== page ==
Written by Sarah Bulford
I’ve been thinking about the colour of my BC Parks ranger uniform jacket lately. It’s nothing special, just a pale green colour. But every time I look down at my sleeve, catch a glimpse of the colour in a mirror or the truck window, I feel a sense of peace.
Being a BC Parks ranger has taught me many things over my years. But the thing I reflect on most is how I’ve learned to really slow down and observe what’s around me. To peer at the sunbeam glowing on the bark of a tree or hear the distant sound of birds chirping in the wind. Taking in my surroundings has instilled a greater sense of gratitude in my soul.
I think about the parks I work in a lot—even during my time off. I think about how parks evolve and change constantly, how they each smell and sound different to me. I reflect on the way a sunbeam hits a mountain peak or how still water mirrors the landscape like a piece of glass.
On today’s patrol, I stop and look at moss or some other vegetation on the trail—not for any particular reason, but because it makes me feel a sense of wonder and belonging. To see how connected the Earth is, plants that intertwine, growing carefully and respectfully around one another. There is a harmonious energy present in nature.
As I walk through different areas of the park I am conscious that this is wildlife territory; I am in their space. I imagine what they must think of me as they peer through old cedar trees and watch me scurry up and down the trail. I constantly remind myself that this is their home and I just have the great privilege of being their guest.
I spot the first backcountry camping area ahead and I hear the banter of outdoor enthusiasts in the wind. I can see smiling faces, tin mugs that I suspect are filled with hot cocoa, and brightly coloured tents arranged on wooden tent pads. I pass by and see one camper packing her food into a dry bag to store in the bear cache before she heads away from her tent. She’s careful to sort through anything that might have a scent. In the bag she puts all food products (even those already packaged), deodorant, tooth paste, fruit peels and cores, and the empty coffee cup she was using.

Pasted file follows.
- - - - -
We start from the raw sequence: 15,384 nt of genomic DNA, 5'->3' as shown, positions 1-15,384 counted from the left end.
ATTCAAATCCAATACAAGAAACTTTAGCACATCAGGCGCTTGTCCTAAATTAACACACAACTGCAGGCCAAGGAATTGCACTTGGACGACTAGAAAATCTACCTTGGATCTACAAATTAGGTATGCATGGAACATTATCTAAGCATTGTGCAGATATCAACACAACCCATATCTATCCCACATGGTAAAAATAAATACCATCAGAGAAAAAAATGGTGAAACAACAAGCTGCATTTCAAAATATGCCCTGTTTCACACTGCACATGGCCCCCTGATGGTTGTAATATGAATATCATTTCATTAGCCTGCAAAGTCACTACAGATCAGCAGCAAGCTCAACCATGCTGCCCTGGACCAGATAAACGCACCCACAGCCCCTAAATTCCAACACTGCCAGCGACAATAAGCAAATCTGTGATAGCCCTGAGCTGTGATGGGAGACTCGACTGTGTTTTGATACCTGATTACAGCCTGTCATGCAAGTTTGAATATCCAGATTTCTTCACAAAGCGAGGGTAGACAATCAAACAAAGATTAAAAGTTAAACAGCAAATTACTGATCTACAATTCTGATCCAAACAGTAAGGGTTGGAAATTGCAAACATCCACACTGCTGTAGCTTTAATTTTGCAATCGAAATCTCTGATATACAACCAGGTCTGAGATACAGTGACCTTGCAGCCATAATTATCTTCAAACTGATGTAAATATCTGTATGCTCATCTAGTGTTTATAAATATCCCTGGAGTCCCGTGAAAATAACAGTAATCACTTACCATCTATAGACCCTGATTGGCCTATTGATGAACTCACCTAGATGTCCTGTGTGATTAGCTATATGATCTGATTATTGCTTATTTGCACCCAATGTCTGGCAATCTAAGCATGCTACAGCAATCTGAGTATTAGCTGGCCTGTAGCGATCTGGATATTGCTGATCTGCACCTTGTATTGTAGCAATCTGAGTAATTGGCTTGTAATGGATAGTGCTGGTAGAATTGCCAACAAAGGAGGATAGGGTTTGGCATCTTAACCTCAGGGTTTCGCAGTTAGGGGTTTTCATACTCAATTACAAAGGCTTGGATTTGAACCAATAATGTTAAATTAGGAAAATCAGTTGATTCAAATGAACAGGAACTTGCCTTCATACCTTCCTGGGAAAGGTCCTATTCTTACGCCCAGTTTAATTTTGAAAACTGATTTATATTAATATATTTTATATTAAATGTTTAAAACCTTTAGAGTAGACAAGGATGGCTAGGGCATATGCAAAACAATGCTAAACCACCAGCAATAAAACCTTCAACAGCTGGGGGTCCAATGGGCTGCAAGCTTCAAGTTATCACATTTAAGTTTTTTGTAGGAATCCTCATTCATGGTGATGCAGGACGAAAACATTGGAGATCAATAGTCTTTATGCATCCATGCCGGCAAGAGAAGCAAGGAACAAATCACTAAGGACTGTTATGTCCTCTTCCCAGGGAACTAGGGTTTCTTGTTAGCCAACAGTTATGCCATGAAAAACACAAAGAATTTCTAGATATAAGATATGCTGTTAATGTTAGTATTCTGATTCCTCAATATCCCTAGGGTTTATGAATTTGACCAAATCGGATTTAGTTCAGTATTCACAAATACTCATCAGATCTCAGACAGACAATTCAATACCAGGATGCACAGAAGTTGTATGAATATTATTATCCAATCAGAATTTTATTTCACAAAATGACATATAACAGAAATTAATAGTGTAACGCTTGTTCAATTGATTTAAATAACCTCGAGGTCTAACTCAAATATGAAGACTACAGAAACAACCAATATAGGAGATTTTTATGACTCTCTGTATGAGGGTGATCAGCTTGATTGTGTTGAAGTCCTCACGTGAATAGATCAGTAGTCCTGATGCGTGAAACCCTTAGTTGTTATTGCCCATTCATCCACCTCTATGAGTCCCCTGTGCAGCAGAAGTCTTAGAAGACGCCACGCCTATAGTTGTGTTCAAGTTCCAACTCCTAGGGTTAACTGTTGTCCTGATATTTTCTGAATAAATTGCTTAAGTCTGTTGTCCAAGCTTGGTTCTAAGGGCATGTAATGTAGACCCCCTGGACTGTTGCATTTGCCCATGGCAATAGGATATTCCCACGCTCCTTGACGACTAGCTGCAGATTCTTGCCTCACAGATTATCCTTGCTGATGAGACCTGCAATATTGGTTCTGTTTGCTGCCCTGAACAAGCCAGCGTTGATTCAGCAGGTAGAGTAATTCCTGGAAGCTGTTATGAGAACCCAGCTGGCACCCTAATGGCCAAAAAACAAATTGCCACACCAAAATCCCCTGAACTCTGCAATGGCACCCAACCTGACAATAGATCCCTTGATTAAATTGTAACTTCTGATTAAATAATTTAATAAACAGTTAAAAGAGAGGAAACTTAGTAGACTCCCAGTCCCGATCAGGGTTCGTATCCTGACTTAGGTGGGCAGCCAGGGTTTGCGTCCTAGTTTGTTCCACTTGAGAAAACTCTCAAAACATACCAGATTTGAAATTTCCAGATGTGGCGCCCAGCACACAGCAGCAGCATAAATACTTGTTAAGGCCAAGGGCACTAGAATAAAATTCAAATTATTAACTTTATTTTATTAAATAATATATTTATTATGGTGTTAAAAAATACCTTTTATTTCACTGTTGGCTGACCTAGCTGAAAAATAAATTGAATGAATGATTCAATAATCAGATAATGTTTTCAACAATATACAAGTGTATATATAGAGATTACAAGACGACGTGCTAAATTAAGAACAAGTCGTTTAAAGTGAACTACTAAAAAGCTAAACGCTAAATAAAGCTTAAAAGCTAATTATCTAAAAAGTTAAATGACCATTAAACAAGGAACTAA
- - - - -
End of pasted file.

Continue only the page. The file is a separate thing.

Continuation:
I continue walking and find another camper getting ready to leave. He does a walk around his tent pad to make sure no wrappers, bits of food, or waste is left behind. He knows that leaving no trace is vital to visiting these areas. Once he’s gone, a bear could wander through his site. With no attractants to pique his interest, the bear will move on without stopping.
Further along the trail I watch the grey Whiskey Jack birds flying overhead. They blend into the sky so perfectly. I’m careful not to leave bits of food or bother them in any way so they can head back to their nest without worry. Day hikers, coming around the bend, let me know they’ve seen a small black bear cross the trail. I remind myself of what to do if I come across a bear. Bears are powerful creatures; they’re dangerous when startled, are accustomed to human food rewards, or if they feel threatened (like when they’re being protective of cubs). But it’s important to remember bears are not inherently vicious.
By developing a greater sense of respect and understanding for bears, we can help alleviate fearful responses to them. I know a bear is a wild animal and it doesn’t want to see me either. If I encounter a bear, I must use the correct reaction to the situation at hand. Approaching the area, I make lots of noise to let any wildlife up ahead know of my presence. Clapping, singing, or just talking loudly can be a good bear deterrent and avoid an unwanted encounter.
The bear pops his head up from snacking on berries and looks right at me. Surprising a bear can cause stress for the animal so I slowly back away and in a calm voice let it know who I am: “Hey bear, woah bear, I’m a human.” My tone is friendly but firm and steady.
I step aside to give the bear a clear path to exit. I keep in mind that if the bear becomes aggressive (bluff charging, snorting or making gestures like it wants to defend) I will make myself look large, have bear spray ready to go, and be ready to protect myself if need be. The bear acknowledges me but turns and continues on his way without any further interaction.
Soon after I spot another hiker. She has a small grocery bag of garbage strapped to her pack. I stop and ask to see her camping permit, but she lets me know its garbage she collected from the outhouse on her day hike. Leaving garbage in or around an outhouse, hut or even tucked beside a tree, is a wildlife attractant. By remembering to pack out everything we brought in, we help keep the ‘wild’ in wildlife.
I reach the last campground on my walk and see a camper with a handful of dirty dishes. I remind them that when cleaning dishes they should dispose of grey water in a pit toilet or bury well away from camping areas. And to pack out the solid waste and never keep used dishes or utensils near their tent.
Finally, I turn the corner to the parking lot. The garbage bins are full, so I carry my personal waste back to my vehicle. I know to never leave garbage beside a bear proof bin if it’s full. Approaching my car, I see that flash of ranger green. Once more I am reminded that to feel a sense of connection to nature, we must respect the wildlife and the places they call home.
Always remember whose home we are visiting and do your best to protect, educate and leave no trace as a thank you. To learn more about how to stay safe in bear country, click here.